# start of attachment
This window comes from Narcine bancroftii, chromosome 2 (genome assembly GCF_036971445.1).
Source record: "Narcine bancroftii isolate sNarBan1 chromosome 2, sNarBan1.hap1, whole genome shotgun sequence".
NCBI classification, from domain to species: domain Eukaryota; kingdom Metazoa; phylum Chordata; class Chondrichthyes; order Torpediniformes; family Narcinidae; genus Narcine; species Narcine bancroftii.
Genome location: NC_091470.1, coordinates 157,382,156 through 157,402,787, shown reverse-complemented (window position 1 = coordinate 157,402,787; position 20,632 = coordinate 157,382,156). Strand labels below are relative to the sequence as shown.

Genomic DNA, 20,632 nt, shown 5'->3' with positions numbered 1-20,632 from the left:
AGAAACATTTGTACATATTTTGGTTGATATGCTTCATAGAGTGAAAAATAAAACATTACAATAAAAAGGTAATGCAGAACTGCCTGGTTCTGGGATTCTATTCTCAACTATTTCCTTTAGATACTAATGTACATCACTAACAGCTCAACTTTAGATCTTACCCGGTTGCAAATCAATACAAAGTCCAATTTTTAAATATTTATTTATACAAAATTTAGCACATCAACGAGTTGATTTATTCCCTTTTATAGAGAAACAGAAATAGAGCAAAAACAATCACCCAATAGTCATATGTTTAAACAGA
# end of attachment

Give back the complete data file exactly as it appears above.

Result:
This window comes from Narcine bancroftii, chromosome 2 (genome assembly GCF_036971445.1).
Source record: "Narcine bancroftii isolate sNarBan1 chromosome 2, sNarBan1.hap1, whole genome shotgun sequence".
NCBI classification, from domain to species: domain Eukaryota; kingdom Metazoa; phylum Chordata; class Chondrichthyes; order Torpediniformes; family Narcinidae; genus Narcine; species Narcine bancroftii.
Genome location: NC_091470.1, coordinates 157,382,156 through 157,402,787, shown reverse-complemented (window position 1 = coordinate 157,402,787; position 20,632 = coordinate 157,382,156). Strand labels below are relative to the sequence as shown.

Genomic DNA, 20,632 nt, shown 5'->3' with positions numbered 1-20,632 from the left:
AGAAACATTTGTACATATTTTGGTTGATATGCTTCATAGAGTGAAAAATAAAACATTACAATAAAAAGGTAATGCAGAACTGCCTGGTTCTGGGATTCTATTCTCAACTATTTCCTTTAGATACTAATGTACATCACTAACAGCTCAACTTTAGATCTTACCCGGTTGCAAATCAATACAAAGTCCAATTTTTAAATATTTATTTATACAAAATTTAGCACATCAACGAGTTGATTTATTCCCTTTTATAGAGAAACAGAAATAGAGCAAAAACAATCACCCAATAGTCATATGTTTAAACAGA